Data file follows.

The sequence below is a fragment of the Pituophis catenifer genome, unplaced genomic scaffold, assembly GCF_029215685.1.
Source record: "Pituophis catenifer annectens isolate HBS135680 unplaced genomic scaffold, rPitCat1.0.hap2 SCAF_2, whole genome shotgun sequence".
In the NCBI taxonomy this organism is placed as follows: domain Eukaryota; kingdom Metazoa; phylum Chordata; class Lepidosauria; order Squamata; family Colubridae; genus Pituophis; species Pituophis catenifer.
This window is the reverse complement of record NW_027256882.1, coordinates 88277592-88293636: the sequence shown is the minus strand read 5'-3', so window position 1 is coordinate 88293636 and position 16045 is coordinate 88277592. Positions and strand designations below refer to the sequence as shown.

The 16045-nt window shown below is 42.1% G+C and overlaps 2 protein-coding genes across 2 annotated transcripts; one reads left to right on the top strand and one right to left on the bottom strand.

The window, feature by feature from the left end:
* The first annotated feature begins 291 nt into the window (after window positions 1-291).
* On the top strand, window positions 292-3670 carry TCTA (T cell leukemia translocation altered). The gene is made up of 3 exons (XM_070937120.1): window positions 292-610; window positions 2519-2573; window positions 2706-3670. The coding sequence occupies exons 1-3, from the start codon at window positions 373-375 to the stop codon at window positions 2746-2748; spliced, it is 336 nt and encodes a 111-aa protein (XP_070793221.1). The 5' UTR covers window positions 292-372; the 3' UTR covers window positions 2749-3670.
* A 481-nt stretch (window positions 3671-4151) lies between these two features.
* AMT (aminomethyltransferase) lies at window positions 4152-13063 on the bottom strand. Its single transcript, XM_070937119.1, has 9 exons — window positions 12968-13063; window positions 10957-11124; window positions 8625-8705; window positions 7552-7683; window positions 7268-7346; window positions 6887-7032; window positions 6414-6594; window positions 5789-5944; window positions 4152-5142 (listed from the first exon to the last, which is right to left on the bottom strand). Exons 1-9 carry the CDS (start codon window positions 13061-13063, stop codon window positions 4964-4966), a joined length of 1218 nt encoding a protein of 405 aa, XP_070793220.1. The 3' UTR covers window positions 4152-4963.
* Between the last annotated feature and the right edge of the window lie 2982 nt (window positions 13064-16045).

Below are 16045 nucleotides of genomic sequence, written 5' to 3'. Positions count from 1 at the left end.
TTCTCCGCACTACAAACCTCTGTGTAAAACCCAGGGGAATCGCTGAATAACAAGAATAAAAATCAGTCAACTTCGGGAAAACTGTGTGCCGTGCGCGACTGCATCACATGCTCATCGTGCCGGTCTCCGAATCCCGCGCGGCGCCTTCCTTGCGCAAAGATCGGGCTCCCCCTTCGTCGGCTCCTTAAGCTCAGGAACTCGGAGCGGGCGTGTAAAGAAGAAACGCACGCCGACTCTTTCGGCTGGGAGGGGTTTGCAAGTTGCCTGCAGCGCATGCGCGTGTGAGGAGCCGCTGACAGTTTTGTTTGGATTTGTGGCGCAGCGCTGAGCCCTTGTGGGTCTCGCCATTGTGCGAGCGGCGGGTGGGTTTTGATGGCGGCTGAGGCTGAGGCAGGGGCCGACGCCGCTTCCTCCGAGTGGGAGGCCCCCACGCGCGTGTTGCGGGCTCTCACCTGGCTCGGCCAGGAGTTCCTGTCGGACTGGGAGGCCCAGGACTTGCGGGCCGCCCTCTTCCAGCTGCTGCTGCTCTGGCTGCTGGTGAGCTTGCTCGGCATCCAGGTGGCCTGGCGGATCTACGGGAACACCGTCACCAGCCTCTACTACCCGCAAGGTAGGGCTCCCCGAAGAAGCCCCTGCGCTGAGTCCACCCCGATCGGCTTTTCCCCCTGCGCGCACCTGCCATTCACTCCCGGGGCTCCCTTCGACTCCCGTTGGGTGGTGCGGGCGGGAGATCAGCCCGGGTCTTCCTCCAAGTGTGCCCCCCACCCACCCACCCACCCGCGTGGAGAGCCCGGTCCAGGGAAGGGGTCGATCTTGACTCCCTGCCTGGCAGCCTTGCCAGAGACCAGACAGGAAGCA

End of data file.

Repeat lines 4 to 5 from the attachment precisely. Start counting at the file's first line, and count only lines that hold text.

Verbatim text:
This window is the reverse complement of record NW_027256882.1, coordinates 88277592-88293636: the sequence shown is the minus strand read 5'-3', so window position 1 is coordinate 88293636 and position 16045 is coordinate 88277592. Positions and strand designations below refer to the sequence as shown.

The 16045-nt window shown below is 42.1% G+C and overlaps 2 protein-coding genes across 2 annotated transcripts; one reads left to right on the top strand and one right to left on the bottom strand.